Academic Collocations in Egyptian Medical Abstracts

Waleed Saad Ali Abumandour

Research output: Working paper


The present study aims primarily at investigating academic collocations included in research abstracts submitted by Egyptian medical authors at one of the top-graded faculties of medicine in Egypt. Retrieved collocations are based on reference to the Academic Collocation List (Ackermann & Chen, 2013) which comprises 2,468 academic multi-words. Secondly, it provides a sectionally-structured corpus of medical abstracts that take into the rhetorical moves: introduction, background, methods, results, and conclusion. Methodologically, the researcher collected 795 medical abstracts from one of the top-graded medical journals in Egypt (Menoufia Medical Journal) which were published over six years (2013-2018). The corpus data renders 216,842 words cross-sectionally annotated and properly parsed by hand before having compiled into 20 XML files that mark the corresponding number of publication issues. Results illustrate the NNS tendency of including immensely collocations of statistical connotations rather than the purely medical ones, such as statistically significant, positive correlation and significant increase. Further, Egyptian authors use 150 unique academic collocations in reference to the recognized academic collocations; only 32 items (with frequencies greater than 4), though, are considered habitual to the NNS writings (roughly 1.2%). Lexico-grammatically, however, research outcomes conform with the literature in terms of the heavy use of forms of nominalization (i.e. adjective+noun and noun+noun collocations). Through, examining the academic lexical collocations in the most vital parts of research articles (i.e. abstracts), consequential implications on the EAP & ERPP pedagogical spectrum would impact the quality of future medical research work presented to the international medical society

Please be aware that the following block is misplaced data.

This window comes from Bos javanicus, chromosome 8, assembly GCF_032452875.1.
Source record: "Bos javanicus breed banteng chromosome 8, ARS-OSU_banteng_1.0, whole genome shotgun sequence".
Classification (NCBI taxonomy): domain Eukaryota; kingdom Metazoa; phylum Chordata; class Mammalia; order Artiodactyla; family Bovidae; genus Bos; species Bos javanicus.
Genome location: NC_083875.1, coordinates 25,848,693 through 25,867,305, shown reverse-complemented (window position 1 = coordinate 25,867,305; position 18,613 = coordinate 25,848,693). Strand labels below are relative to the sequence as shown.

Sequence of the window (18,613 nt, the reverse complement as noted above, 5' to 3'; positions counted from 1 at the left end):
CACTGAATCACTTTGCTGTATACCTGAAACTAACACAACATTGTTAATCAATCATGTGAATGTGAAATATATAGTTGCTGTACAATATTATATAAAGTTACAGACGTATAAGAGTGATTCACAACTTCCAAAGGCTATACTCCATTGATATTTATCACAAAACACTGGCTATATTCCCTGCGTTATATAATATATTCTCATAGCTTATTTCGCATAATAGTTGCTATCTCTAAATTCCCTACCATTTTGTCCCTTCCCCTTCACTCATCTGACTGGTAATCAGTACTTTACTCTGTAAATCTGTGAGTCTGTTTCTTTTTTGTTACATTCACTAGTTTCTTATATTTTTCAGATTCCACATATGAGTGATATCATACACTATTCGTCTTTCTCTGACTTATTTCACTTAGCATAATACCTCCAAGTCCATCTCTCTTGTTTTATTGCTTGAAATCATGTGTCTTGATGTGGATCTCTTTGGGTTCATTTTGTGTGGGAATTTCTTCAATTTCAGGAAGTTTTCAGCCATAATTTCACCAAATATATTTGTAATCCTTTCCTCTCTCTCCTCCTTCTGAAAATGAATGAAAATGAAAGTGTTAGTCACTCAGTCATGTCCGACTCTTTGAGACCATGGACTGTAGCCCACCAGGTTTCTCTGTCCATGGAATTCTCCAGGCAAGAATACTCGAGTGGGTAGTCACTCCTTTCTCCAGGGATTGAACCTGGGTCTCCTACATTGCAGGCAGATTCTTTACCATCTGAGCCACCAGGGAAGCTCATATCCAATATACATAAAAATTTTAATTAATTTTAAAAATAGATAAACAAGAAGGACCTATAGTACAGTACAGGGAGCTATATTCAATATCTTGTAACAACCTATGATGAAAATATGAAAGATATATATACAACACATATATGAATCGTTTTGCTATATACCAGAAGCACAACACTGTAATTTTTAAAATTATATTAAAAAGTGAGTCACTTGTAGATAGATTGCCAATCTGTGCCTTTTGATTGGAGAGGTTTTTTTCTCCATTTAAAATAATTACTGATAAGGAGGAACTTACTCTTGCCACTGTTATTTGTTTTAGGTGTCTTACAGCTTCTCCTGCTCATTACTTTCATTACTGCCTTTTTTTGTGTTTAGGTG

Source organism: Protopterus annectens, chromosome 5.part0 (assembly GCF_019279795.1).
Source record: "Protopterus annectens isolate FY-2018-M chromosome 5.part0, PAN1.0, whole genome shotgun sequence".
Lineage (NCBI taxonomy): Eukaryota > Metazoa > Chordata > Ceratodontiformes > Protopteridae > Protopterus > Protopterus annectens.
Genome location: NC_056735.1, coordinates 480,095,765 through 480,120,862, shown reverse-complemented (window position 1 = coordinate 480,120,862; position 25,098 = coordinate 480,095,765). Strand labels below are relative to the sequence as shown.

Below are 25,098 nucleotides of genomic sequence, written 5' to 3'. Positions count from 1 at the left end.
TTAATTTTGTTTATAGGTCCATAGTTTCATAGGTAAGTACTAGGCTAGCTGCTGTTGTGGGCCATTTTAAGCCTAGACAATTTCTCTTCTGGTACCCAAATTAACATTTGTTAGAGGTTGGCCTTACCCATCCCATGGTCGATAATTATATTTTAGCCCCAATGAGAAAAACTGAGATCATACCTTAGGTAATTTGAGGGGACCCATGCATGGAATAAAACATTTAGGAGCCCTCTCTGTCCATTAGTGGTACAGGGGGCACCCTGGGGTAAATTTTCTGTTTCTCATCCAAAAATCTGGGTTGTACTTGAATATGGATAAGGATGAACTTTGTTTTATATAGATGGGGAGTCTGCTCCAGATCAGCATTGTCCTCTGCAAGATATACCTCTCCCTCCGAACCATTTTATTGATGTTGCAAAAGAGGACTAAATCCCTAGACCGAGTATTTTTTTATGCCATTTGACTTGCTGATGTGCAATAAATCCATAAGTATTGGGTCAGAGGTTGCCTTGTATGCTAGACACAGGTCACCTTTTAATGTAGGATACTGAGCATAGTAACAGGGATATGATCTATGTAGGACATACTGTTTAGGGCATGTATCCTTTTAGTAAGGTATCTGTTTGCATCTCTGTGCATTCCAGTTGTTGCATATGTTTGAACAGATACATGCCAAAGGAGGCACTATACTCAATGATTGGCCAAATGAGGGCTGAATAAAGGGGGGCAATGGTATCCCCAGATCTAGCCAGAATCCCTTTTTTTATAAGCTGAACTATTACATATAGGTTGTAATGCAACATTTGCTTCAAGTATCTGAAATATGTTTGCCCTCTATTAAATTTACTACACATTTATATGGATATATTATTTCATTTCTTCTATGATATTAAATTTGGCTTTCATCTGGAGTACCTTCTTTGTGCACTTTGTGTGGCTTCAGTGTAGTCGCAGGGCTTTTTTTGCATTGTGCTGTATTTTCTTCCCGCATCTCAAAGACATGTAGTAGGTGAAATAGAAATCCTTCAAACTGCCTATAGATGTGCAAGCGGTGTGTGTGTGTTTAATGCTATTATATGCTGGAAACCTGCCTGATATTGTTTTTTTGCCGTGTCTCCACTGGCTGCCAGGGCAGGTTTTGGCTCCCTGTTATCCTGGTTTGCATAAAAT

Original languageEnglish
Publication statusIn preparation - 2019


Dive into the research topics of 'Academic Collocations in Egyptian Medical Abstracts'. Together they form a unique fingerprint.

Cite this